The last time I discussed the Chiranjeevi starrer Indra, I focused on what made it a quintessential Southie (in this case meaning Telugu/Tamil) mainstream masala flick. Pious, god-like heroes, colourful picturizations, handful of villains and a buckets of social justice - to name some of the ingredients. What I didn't talk about extensively is what annoyed me about the movie, as much as I liked it.
But now I will, because I happened to run into the same phenomenon in another Telugu movie I saw.
You see, Indra's first half features plenty of comedy hijinks that come from Sonali Bendre's character pursuing Chiranjeevi's. It's funny, it's cute, it makes you actually buy into Chiranjeevi as a romantic hero and all is fine in the universe.
But come second half and we find out that the other heroine, played by Arthi Agarwal, as evil as she might look, is not necessarily so. In fact, she is indeed a heroine -- the 2nd heroine! Who also loves Chiranjeevi!
For those of us coming off a steady diet of Bollywood films, where it's usually clear from the get go who's going to end up with who, or at least there's certainty that love triangles are solved for the best, Indra throws a total curveball. You've got two heroines, fighting over one hero and the hero isn't really showing any signs of romantic interest towards either.
When you watch the film, it's not like you're surprised; social justice, saving the world one village at a time, slaying one corrupt politician at a time, these things are what's important to our hero. Not the ladies he romances (or doesn't romance, as can it really be called that when his heart isn't really in it?). Look, I'm not saying he has to get with either heroine but surely he can love one woman as much as he loves social justice? No?
Fine, Chiru, you're the Megastar, not me, and it is your film. So I'll move on to ...
Pournami, a Prabhu Deva direction that talks about love, dance, revenge, tradition and ..well, mostly just dance to be honest. Starring Prabhas, who is a new acquintance to me but who I definitely like as Shivakesama, who enters a little town to open a dance school. Co-starring is Charmme, who I also really enjoy watching, as the girl who is not very fond of him, but who falls in love with him despite herself (no surprises there).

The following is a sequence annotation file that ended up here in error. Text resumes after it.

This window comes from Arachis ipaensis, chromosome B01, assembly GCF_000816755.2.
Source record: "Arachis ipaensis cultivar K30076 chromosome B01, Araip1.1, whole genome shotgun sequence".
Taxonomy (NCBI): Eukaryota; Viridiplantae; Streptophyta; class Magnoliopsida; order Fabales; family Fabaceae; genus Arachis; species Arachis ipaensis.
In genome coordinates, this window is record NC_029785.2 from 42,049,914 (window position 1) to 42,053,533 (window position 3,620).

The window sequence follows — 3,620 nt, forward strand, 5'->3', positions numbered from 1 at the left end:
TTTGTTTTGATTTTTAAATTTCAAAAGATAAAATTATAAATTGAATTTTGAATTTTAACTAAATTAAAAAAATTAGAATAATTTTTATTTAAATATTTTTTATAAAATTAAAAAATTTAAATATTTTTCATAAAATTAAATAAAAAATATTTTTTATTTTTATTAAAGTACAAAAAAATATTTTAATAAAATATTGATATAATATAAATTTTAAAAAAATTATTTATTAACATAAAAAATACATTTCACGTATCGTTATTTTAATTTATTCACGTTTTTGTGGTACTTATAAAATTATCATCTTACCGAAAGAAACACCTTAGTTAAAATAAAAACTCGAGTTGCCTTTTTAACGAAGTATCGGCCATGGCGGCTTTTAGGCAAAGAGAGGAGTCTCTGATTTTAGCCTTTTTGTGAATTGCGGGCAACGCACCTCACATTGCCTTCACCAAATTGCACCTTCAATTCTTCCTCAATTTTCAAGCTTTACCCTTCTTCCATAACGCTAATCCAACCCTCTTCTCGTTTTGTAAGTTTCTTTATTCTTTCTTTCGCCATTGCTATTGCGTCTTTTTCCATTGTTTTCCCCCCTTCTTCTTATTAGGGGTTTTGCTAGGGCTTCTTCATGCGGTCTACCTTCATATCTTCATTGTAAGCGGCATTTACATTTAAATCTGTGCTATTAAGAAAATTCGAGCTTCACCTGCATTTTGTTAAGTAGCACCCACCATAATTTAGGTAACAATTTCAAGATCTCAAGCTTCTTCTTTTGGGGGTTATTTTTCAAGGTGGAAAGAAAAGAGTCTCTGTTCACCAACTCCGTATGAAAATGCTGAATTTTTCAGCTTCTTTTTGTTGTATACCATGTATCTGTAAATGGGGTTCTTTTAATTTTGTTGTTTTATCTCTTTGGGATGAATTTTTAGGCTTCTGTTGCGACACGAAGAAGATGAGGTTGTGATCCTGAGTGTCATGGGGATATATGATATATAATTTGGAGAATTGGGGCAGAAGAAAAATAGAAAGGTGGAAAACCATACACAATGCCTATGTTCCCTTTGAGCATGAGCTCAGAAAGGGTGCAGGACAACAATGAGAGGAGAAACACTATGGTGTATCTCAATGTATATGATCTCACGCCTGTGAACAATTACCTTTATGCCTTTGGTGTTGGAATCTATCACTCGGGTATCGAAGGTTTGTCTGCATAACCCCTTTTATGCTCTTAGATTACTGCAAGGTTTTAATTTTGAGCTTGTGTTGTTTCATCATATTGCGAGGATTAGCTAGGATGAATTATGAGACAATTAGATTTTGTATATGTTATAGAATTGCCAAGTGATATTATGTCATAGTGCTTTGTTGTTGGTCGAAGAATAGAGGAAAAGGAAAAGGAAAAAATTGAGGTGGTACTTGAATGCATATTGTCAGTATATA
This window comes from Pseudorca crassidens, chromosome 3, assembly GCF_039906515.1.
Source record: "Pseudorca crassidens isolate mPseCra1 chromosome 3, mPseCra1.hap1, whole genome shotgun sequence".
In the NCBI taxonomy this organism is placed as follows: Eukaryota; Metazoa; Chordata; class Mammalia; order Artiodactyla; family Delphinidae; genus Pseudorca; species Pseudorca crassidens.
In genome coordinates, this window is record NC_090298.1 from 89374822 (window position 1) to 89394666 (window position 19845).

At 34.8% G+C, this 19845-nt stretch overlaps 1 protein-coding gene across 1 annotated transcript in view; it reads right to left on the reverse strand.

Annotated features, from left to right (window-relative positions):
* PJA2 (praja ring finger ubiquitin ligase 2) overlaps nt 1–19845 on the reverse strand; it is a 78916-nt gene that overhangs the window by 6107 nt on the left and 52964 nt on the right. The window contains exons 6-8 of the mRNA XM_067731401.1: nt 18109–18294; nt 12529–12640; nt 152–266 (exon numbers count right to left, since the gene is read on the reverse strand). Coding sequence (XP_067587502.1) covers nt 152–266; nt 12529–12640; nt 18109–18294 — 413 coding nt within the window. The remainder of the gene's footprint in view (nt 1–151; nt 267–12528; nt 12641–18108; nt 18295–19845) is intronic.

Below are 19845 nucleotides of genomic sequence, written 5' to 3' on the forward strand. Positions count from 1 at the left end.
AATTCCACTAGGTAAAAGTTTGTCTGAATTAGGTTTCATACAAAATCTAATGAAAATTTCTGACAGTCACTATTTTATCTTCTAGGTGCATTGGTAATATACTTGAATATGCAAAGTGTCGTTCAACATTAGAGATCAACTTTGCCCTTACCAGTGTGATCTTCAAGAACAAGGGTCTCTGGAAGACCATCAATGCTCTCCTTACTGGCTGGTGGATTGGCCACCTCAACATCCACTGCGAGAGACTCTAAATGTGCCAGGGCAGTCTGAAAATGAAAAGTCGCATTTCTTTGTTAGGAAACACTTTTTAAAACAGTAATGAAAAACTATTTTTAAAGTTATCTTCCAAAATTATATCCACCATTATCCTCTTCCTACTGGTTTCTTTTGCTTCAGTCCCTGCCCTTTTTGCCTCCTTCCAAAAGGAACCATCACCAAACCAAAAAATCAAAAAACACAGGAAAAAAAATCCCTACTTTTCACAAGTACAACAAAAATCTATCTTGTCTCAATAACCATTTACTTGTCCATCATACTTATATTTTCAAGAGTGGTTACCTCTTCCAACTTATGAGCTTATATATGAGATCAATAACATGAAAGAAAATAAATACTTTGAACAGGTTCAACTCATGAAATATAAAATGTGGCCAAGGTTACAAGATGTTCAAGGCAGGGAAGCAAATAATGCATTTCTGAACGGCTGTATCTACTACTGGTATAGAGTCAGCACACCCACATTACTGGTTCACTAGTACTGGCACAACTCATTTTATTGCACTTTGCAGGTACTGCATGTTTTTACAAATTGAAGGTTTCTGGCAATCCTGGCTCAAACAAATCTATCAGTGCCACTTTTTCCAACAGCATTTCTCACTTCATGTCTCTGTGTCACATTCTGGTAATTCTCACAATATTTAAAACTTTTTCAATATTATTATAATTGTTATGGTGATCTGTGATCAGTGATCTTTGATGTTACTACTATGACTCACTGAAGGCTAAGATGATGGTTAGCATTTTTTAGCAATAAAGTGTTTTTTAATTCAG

Of course, now that I search for images of the film, all of them feature Trisha -- playing a character who only really features on the second half of the film. I went in blissfully unaware that the film's pairing was being promoted as Prabhas and Trisha, not Prabhas and Charmme.
I have smart readers, so you know where I'm going with this. I start watching the movie, slowly beginning the root for Charmme and Prabhas' characters to end up together and then the movie pulls the rug from beneath me. Then it's all Trisha, all the time, and to make matters worse, she's wooden and her character is more bland than a brown paper bag spiced with oatmeal. And of course it is shown that Prabhas' character in fact prefers her over the wonderfully lively Charmme. At least Chiru in Indra was nonchalant towards both!
You could ask, "But who the heck cares? The main story's about something else anyway!" and you'd have a point. But I care, because if we want to believe films are about stories, then those stories are about characters. And I have to be able to sink my teeth into those characters, feel as they feel, journey as they journey. When something like the heroine switch happens, it feels emotionally dishonest. You build up to something, and then you reveal the initial heroine was just a chess piece, or both the heroines are chess pieces for the plot and there's nothing to them, and that just gets on my nerves. A lot.
But I really do hate to rag on this movie because right up to Trisha's appearance, it was nailing everything for me. The songs, the dancing, Charmme's acting, Prabhas' acting, the comedy, the action.. Everything had me on board and I really enjoyed watching. Now, the movie doesn't completely lose momentum, and the finale is actually pretty incredible to watch, but these sort of major irks always make me question my liking of a movie.
But as I said before, this is one type of masala hero; the kind who doesn't have even one ounce of selfishness in him, so naturally he doesn't even have the mindframe to think selfishly when it comes to love.
And maybe it's just my individualist, Western viewpoint, because I really do understand where these sorts of heroes come from and I can enjoy them a lot on-screen despite the fact that the movies sometimes feature these things that annoy me. I understand why Indian audiences would welcome heroes who put the interests of the communities they live in ahead of their own personal desires, as well as love stories where mutual respect and admiration is more valuable than actual romantic love.
All the same, I can't help but (wistfully) think about some of the movies where the hero is oh-so-good, kicks unholy amounts of butt and really really likes the heroine. Like my favourite Tamil film Dhool (discussed here), where you have two heroines but you also know exactly who the hero likes better from the get-go.
I am not a bitter person, though, and will definitely watching more of both Chiranjeevi and Prabhas. Hit me with your recommendations - I know for Prabhas I was recommended a film called Chatrapathi, probably my next Telugu watch.